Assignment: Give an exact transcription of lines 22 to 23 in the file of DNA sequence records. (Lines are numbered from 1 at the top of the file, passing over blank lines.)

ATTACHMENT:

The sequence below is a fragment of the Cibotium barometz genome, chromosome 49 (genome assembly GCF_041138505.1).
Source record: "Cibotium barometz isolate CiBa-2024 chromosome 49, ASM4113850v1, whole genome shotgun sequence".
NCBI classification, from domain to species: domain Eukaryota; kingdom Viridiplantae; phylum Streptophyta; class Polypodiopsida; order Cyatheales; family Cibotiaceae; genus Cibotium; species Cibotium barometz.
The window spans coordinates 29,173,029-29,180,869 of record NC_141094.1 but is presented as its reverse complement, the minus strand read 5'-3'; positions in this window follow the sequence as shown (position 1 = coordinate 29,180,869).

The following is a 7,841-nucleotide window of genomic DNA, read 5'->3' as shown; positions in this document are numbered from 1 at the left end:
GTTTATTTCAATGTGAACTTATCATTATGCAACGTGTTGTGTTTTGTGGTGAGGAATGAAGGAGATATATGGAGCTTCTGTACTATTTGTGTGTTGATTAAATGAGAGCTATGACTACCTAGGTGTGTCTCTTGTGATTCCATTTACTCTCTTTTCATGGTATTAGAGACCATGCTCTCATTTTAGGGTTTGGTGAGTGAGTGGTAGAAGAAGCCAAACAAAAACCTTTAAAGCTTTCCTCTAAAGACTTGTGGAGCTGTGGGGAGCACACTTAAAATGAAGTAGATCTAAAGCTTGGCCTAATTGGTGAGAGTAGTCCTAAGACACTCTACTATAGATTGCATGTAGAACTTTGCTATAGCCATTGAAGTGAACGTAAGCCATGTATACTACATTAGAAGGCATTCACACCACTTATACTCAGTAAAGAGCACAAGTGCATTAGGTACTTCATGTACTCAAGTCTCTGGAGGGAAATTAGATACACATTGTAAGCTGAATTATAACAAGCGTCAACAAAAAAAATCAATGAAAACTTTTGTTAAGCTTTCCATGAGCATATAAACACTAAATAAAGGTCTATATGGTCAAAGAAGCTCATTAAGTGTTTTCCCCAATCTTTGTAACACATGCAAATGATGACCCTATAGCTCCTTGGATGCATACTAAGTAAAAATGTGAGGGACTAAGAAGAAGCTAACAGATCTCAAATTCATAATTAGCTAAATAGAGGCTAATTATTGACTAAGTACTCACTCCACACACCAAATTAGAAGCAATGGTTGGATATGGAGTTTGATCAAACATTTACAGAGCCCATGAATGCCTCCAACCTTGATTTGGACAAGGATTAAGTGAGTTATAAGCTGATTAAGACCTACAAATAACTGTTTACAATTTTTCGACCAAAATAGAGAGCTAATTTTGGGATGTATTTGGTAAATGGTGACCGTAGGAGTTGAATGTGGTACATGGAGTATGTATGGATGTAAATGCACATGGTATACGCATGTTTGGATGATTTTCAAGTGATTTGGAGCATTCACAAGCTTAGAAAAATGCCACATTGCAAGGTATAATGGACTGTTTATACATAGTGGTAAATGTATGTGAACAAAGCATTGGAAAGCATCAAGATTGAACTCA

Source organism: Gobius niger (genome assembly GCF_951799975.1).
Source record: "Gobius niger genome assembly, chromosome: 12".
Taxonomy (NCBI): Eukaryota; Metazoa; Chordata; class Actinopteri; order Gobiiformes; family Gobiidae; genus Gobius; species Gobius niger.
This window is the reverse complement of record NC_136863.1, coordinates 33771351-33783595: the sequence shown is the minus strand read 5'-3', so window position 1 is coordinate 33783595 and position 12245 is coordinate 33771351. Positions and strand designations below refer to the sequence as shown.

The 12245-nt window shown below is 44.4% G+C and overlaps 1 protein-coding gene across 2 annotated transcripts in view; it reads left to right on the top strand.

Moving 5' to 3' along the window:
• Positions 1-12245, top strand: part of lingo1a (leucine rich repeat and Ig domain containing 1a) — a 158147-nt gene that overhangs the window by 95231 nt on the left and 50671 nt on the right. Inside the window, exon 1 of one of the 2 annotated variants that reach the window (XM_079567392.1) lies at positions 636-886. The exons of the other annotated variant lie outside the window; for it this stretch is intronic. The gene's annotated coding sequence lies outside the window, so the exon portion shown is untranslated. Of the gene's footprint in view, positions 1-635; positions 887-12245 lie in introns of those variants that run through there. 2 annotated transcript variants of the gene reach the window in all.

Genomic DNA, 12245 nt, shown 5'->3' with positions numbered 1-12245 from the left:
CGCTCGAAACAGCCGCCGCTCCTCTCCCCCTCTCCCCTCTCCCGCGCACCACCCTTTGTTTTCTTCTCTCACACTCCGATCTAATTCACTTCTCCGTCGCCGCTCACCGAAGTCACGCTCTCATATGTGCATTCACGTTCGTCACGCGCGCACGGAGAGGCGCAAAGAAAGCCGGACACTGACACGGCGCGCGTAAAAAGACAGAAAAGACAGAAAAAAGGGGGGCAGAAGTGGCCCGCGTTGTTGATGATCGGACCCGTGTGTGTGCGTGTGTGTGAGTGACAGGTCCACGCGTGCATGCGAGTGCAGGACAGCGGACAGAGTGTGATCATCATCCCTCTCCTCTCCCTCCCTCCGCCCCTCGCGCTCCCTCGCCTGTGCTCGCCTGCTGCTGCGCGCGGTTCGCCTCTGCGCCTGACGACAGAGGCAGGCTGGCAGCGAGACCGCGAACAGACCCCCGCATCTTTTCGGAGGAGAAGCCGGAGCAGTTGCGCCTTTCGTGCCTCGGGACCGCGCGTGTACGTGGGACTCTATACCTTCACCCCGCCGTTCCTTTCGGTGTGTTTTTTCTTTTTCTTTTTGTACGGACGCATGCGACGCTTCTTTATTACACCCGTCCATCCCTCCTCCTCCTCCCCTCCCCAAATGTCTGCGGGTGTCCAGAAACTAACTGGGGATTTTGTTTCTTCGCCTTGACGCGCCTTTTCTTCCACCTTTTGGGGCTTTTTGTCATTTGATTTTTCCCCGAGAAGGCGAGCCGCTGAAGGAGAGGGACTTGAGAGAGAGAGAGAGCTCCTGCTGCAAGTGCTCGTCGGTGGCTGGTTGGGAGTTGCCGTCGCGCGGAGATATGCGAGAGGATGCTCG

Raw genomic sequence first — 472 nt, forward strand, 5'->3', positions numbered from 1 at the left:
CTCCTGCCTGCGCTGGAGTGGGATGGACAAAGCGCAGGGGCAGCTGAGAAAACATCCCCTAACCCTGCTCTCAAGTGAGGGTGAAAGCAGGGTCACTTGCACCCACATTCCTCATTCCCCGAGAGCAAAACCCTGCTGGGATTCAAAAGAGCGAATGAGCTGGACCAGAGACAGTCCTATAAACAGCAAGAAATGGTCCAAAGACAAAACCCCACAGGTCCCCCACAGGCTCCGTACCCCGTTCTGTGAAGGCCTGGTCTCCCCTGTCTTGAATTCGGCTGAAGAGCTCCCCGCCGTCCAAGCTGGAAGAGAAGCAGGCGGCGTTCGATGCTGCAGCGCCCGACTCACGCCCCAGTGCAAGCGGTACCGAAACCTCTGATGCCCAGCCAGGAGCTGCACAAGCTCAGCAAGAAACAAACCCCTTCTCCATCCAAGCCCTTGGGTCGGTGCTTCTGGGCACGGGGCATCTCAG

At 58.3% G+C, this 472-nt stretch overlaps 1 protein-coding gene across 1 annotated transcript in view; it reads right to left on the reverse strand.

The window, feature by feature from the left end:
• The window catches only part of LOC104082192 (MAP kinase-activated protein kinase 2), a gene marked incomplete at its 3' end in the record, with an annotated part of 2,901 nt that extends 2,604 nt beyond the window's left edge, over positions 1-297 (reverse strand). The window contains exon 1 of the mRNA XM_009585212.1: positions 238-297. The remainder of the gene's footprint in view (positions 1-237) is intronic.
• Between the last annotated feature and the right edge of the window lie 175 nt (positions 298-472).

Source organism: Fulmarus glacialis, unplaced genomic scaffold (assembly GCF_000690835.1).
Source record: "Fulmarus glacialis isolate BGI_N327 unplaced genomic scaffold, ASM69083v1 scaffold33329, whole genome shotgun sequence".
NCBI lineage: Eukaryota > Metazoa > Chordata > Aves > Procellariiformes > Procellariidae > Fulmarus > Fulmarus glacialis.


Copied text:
Source organism: Fulmarus glacialis, unplaced genomic scaffold (assembly GCF_000690835.1).
Source record: "Fulmarus glacialis isolate BGI_N327 unplaced genomic scaffold, ASM69083v1 scaffold33329, whole genome shotgun sequence".